LTT24 - EMC measurements

Each axle counts

EMC measurements for safe operation on track switching devices

To ensure safe rail operations at all times, it must be ensured, among other things, that there is only ever one train or rail vehicle on a given section of track. For this purpose, the track network is divided into so-called block sections, which are secured by corresponding entry and exit signals. Electronic track switching devices, i.e. axle counters and wheel sensors, are used for the automated detection of the passage of rail vehicles. Only when as many axles or wheels have left a block section as have previously entered it is the track section reopened for following or oncoming vehicles.

In Germany, inductive rail contacts are mostly used for this purpose. These consist of a transmitter on the outside of the rail and a receiver on the inside of the rail. When a wheel moves through the alternating magnetic field, this results in a field change. The axle is counted. Each counting point includes two systems mounted in pairs with some distance between them to detect the direction of travel. The direction of travel can be derived from the time shift of the field direction change to the second transmitter/receiver pair.

To avoid miscounting and any associated service interruptions, investigations into the electromagnetic compatibility (EMC) of the sensors are necessary. In addition, all rail vehicles must also be tested to ensure that they do not generate any electromagnetic interference outside the permitted limits in the area of the axle counters. For this purpose, Siemens has, among other things, a corresponding measuring point at its Test and Validation Center (PCW) in Wegberg, near the Dutch border, to verify the compatibility of rail vehicles with track switching equipment. The measuring point is located on a straight section of the 4.8 km long test oval (see Pic. 1).

For the measurement of the highly dynamic and inhomogeneous electromagnetic fields during the passage of a train, air coil sensors, each for the x-, y- and z-direction, are attached to the sides of the rails. To detect possible asymmetries, the left and right sides of the vehicle must be tested. This means that 6 measurement channels must be synchronously recorded and evaluated for each measurement point. Due to the large number of different types of axle counters and wheel sensors, the measuring system must cover a very wide operating frequency range from a few kHz to over 1 MHz.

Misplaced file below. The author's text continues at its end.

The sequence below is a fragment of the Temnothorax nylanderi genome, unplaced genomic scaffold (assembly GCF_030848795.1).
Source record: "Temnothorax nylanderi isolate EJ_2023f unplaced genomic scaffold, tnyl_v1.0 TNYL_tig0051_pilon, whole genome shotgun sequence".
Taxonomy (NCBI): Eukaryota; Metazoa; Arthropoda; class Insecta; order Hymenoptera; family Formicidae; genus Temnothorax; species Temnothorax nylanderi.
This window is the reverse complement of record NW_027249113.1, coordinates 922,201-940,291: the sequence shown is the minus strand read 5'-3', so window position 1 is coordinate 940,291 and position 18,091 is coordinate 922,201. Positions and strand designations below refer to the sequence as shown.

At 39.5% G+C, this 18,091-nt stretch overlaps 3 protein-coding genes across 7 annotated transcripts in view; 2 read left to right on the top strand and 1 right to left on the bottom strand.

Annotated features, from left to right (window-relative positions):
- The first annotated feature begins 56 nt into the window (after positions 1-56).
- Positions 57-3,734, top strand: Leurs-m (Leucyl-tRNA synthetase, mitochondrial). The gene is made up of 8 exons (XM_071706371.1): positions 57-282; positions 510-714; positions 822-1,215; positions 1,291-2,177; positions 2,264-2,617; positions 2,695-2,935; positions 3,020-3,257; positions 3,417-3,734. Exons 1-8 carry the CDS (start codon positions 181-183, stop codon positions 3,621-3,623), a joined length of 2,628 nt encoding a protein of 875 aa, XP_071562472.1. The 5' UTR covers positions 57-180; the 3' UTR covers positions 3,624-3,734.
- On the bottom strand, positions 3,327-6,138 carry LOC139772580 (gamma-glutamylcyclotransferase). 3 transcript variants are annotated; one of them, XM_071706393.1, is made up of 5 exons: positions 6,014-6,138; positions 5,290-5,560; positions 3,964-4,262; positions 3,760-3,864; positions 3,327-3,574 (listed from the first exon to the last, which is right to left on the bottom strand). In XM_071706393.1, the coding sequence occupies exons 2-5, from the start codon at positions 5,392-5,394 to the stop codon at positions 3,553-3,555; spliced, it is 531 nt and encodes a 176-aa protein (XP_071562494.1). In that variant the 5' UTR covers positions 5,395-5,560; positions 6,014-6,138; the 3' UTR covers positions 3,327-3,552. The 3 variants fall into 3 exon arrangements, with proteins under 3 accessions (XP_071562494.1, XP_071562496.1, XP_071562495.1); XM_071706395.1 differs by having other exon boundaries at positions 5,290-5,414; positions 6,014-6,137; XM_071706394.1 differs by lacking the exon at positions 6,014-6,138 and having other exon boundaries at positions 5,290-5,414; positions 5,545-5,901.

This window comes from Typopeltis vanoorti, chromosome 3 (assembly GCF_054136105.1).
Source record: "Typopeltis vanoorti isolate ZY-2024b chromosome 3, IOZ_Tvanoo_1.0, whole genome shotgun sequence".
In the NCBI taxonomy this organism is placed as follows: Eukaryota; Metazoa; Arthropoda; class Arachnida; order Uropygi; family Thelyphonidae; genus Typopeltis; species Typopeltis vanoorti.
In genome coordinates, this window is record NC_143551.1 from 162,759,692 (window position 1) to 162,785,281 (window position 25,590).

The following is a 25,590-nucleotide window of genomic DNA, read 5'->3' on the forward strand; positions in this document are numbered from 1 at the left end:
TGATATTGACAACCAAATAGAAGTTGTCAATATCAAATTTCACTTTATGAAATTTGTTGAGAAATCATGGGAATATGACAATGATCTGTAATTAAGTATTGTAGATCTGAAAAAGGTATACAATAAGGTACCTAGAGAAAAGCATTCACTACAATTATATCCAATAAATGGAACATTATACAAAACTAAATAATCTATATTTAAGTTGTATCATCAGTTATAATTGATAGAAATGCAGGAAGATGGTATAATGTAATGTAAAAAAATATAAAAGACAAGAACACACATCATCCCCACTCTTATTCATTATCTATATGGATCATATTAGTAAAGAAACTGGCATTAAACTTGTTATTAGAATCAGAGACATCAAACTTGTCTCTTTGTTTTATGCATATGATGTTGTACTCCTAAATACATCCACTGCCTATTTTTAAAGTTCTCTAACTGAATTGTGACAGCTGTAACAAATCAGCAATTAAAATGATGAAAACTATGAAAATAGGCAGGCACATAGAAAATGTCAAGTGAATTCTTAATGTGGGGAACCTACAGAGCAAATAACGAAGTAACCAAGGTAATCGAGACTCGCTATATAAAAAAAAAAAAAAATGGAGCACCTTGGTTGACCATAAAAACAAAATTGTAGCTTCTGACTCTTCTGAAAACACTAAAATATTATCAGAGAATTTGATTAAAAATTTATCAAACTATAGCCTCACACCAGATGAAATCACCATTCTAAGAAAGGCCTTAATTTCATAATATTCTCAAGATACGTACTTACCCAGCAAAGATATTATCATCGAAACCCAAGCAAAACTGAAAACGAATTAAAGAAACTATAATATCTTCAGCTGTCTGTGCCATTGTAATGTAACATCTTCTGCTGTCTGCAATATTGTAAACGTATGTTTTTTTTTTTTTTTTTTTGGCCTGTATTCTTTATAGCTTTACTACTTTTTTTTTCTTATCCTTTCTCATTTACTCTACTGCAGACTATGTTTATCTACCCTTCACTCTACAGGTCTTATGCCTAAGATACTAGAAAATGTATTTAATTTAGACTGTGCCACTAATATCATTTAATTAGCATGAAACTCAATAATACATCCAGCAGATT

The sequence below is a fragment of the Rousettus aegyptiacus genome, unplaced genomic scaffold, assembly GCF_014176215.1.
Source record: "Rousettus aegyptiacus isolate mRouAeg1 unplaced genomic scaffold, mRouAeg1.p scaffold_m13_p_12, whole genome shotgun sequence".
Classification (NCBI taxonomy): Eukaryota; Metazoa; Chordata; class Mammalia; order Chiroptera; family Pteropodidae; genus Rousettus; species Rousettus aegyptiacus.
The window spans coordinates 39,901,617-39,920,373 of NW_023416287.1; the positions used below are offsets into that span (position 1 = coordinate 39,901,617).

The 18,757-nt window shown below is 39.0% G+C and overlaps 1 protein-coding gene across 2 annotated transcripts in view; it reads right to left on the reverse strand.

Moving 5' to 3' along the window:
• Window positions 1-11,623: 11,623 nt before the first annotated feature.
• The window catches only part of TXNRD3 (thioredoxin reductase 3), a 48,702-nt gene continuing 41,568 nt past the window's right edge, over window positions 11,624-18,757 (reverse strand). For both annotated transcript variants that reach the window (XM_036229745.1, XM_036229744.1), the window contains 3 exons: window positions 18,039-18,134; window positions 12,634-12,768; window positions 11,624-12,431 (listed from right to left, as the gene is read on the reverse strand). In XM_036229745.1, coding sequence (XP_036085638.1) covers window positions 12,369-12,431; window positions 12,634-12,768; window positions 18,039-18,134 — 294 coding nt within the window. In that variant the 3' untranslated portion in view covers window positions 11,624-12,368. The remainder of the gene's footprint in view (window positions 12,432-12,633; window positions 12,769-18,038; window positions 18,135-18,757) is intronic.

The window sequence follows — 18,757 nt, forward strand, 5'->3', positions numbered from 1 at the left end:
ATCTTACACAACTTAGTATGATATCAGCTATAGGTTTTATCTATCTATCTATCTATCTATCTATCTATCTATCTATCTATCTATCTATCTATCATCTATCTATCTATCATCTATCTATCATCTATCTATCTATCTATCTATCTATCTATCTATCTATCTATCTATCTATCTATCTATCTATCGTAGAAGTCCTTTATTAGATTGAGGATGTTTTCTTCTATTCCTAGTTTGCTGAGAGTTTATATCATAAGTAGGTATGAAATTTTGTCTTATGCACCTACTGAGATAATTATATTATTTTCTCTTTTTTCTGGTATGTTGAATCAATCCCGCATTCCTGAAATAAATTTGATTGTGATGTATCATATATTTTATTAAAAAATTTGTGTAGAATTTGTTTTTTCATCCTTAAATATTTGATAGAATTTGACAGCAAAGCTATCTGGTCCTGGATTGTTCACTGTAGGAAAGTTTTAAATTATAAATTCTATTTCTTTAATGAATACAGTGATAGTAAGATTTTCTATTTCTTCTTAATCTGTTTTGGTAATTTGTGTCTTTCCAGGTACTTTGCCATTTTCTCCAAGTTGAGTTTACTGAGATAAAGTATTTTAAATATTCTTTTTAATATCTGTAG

For many years, Siemens in Erlangen and Wegberg has relied on the LTT24 measuring devices from Labortechnik Tasler. The LTT24 can acquire up to 16 measuring channels with a sampling rate of up to 4 MHz per channel. The high resolution of 24 bits has proven to be a particular advantage: This makes it possible to cover the entire working frequency range with just a single measurement. Previously, this required two measurements or twice as many measurement channels, each for the kHz and MHz ranges. Moreover, the high synchronism of the sampling of the individual channels is crucial for an accurate evaluation.

The LTT24 also enables Siemens engineers to operate mobile EMC measuring stations at any point in the rail network and without installed track switching equipment - e.g. when unknown vehicles of foreign railroad companies enter the border. The measuring devices from Würzburg are now also in use at Alstom as well as at the Indian TATA. The complete mathematical analysis of the measurement data (incl. FFT etc.) in accordance with the relevant standards and guidelines was implemented at Tasler on behalf of the customer in the LTTpro software supplied.

Magnetic field measurement on tracks

Here on our website you can find more information on the precision measurement LTT24

We will be happy to answer your questions!

Contact us directly!